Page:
• When you know both the size of the draught market in a state and the size of the total beer market, the size of the draught market is a much better predictor of the number of small and independent breweries.

  • The on-premise[s] market has shifted over the past few years, with the continued spread of “rotation nation” and an increasingly fractured and competitive market for tap handles. This has likely created some challenges for regional craft brewers, the companies that are typically doing the heavy lifting in off-premise[s] channels. Given the greater dominance of chains in off-premise[s], those channels will likely never reach the diversity we are seeing in on-premise[s] markets.

The takeaway is, as Mr. Watson writes:
The data suggest that states where on-premise[s] is more important to the beer market, craft does better in the off-premise[s] [emphasis mine].

The logic is fairly simple: in places where more beer lovers are in bars and restaurants drinking beer and thus encountering craft, off-premise locations have better sales for craft brewers as well.

Pints of beer per adult per U.S. state (2013)
Pints of beer per adult per U.S. state (2013).
Where does your state rank?

Beer author Jeff Alworth succinctly summarized all this at his blog, Beervana (doing his best beer reference of author Michael Pollan's food maxim):
Buy local, buy good, and buy on draft. [...] Drink on draft and you will create a virtuous cycle that buoys local breweries.


Wednesday, June 15, 2016

Drinking, again! Old Tankard Ale from (gasp) Pabst (sort of).

When I asked for an Old Tankard Ale by Pabst, my server brought me a PBR, unaware that Old Tankard was a new Pabst product, recreated from decades-old brewing logs of the brewery. But, yes, I wanted to try an Old Tankard, and she replaced it.
Pabst Brewing Company's Old Tankard Ale was America’s number two selling American Ale behind another PBC legacy brand, Ballantine, throughout the 1930s, 40s, and 1950s. Utilizing the original Brewer’s Log recipe from 1937, this historic American Ale [...] is brewed with 2-row, imported Cara-Munich and Cara-Aroma malts, with Nugget, Liberty, Willamette and Cascade hops. [It] exhibits the fruitiness and maltiness of an extra special bitter.
  • ABV: 5.8%
  • IBU: 35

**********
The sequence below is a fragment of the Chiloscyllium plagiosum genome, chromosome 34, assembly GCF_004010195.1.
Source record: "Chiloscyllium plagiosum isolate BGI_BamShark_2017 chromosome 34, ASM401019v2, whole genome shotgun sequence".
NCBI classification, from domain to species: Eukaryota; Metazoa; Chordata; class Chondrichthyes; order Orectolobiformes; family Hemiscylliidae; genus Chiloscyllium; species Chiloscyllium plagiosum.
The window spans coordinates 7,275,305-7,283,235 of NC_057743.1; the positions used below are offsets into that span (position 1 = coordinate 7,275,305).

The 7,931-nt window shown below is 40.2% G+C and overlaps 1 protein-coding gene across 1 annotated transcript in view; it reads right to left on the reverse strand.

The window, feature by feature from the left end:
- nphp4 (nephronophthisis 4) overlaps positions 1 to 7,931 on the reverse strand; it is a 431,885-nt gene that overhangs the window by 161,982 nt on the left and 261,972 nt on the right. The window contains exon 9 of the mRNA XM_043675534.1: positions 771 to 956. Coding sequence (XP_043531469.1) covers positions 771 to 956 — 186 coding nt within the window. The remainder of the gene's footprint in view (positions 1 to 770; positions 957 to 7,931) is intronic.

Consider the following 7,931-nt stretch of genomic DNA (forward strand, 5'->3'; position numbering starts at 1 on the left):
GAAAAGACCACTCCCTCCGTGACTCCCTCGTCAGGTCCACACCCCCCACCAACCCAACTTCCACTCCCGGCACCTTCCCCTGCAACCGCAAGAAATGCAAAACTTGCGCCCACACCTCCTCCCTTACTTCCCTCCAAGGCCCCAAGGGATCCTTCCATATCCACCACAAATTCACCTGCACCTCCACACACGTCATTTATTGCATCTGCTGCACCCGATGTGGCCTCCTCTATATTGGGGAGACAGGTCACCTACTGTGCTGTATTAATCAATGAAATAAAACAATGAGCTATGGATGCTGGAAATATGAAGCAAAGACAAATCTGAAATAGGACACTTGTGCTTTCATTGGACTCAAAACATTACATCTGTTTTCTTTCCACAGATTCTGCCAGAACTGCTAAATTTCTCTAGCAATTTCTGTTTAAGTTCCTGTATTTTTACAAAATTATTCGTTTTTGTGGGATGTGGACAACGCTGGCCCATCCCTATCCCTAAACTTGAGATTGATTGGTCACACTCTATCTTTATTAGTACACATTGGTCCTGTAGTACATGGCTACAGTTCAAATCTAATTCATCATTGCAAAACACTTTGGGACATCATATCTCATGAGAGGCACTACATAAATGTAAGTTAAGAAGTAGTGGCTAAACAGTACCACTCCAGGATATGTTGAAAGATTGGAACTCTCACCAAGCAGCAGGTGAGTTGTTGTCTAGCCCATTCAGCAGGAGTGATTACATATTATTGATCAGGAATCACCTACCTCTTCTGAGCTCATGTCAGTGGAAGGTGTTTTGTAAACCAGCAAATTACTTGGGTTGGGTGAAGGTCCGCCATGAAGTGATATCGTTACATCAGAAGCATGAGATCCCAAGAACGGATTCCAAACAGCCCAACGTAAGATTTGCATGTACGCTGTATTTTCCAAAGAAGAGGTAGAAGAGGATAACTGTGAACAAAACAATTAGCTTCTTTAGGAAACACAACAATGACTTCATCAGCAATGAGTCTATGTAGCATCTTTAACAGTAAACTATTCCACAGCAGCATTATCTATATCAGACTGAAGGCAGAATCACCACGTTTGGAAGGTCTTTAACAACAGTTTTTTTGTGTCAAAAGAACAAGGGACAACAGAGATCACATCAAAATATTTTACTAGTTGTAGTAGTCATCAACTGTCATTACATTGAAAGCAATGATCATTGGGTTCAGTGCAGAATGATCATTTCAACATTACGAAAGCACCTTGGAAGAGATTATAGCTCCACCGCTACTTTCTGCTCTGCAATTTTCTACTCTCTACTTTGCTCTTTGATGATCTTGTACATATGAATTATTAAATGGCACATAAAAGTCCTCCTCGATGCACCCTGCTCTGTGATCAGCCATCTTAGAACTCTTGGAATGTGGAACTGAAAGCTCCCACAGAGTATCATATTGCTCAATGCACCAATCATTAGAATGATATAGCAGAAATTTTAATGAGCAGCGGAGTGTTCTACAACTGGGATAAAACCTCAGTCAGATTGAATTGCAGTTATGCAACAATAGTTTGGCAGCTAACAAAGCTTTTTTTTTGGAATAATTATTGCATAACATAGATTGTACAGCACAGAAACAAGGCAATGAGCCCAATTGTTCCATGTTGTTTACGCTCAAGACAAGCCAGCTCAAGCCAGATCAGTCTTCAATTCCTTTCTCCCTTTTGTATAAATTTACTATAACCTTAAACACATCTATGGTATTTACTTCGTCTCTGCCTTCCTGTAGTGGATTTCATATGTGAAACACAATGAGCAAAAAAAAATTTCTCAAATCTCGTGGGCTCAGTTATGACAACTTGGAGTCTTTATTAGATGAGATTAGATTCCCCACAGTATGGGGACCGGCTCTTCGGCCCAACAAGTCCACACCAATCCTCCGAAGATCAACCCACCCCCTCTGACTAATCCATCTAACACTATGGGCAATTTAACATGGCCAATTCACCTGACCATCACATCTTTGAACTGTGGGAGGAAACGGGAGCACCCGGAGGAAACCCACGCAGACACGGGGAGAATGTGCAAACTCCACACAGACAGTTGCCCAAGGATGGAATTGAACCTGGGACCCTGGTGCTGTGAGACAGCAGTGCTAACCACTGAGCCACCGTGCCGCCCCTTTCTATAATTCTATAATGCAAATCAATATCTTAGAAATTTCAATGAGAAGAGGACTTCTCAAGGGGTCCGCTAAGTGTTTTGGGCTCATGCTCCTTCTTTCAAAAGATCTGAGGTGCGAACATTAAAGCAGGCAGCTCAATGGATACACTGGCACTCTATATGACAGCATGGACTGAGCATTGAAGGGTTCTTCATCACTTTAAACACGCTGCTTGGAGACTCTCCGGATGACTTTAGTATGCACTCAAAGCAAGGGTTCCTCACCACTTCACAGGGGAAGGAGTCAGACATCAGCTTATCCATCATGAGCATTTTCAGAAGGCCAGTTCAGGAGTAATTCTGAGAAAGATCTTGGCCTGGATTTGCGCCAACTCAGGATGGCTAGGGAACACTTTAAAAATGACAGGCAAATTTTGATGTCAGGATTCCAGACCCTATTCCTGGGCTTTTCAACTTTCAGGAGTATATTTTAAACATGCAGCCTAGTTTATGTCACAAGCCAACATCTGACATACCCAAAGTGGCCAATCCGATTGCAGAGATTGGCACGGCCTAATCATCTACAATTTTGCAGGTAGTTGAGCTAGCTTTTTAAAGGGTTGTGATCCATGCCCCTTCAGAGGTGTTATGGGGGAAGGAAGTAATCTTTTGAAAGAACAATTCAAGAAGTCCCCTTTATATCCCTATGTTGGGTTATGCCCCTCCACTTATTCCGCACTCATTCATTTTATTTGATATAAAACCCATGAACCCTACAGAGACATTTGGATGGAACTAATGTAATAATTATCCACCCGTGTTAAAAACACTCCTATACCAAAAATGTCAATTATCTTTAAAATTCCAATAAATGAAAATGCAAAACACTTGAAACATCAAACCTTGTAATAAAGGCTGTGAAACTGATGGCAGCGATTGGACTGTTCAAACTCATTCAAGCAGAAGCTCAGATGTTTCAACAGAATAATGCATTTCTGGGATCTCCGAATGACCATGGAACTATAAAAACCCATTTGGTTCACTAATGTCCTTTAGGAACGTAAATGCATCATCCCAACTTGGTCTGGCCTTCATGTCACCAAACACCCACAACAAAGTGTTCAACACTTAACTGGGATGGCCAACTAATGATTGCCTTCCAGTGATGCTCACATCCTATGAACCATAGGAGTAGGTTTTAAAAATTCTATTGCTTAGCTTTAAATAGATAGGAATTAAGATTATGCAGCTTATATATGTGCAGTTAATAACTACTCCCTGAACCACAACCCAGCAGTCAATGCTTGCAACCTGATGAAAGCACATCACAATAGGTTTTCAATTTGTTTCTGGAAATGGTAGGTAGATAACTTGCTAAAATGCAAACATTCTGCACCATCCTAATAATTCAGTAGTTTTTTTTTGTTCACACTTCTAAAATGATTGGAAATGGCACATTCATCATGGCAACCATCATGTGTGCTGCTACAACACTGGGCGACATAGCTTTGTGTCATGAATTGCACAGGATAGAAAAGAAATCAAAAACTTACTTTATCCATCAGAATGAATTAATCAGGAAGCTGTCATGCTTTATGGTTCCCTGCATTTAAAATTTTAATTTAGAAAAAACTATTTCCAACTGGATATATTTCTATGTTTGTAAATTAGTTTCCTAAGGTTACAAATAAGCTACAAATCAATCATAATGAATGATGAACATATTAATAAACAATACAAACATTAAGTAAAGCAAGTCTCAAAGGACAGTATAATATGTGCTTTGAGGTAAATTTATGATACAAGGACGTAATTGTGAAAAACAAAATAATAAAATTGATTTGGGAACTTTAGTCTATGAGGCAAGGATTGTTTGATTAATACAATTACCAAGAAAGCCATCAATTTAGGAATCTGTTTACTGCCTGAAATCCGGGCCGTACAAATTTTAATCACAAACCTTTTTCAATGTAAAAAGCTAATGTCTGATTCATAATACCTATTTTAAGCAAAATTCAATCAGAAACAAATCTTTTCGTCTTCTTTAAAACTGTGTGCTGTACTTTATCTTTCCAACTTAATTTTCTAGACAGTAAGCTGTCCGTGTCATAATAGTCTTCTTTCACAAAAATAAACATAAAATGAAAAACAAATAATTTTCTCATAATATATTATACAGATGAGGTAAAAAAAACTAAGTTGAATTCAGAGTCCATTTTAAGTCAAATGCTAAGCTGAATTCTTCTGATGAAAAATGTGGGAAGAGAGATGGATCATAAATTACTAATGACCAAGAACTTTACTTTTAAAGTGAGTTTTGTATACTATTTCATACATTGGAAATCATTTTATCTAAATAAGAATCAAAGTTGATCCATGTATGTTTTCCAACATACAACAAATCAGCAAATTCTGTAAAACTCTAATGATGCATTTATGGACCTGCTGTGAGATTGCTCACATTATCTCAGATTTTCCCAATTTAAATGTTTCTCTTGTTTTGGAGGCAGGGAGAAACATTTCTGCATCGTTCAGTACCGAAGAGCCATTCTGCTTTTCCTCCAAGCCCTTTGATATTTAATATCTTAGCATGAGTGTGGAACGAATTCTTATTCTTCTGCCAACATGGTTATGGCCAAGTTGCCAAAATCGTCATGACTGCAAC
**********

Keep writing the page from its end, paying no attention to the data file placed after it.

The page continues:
• SRM: 20

Pabst Old Tankard Ale (in a glass)

Pabst ceased all brewing operations in the mid-1990s. It owns no brewing plants, only the rights to the names of Pabst and other American 'legacy' brands, such as National Bohemian and Schlitz. Other breweries — principally MillerCoors— brew its beers for it under contract. In 2014, the company was purchased by a San Francisco–based private equity firm.

After test runs at the Wisconsin Brewing Company, cans of Old Tankard are now brewed and packaged for Pabst by City Brewing Company (formerly G. Heilemann Brewing) in LaCrosse, Wisconsin.

The text on the back of the can:
Craft beer in cans isn't a new idea. In fact, it's over 80 years old. 1935 was the first year beer was ever packaged in cans and the year Pabst introduced Old Tankard Ale in its proprietary KEGLINED (tm) Tap-a-can to retain freshness.

1. Open can.
2. Pour into tankard.
3. Hoist with friends.

As found on the original Old Tankard Ale cans:
Here is genuine ale in a non-refillable, brewery-sealed container which protects against the harmful effects of light-tampering -anything or anybody. Now you can enjoy the tang, aroma, vigor, and rich mellow flavor of real ale.

Pabst Old Tankard Ale (back)

And the taste of Old Tankard Ale?

Actually, not too shabby. The brewery bills the beer as an ESB; I'd call it an American Amber Ale. Reddish/light brown in color; nice head retention; whiffs of caramel and woodsy hops; apple fruitiness; slight acrid roast (not enough to be off-putting); off-dry finish.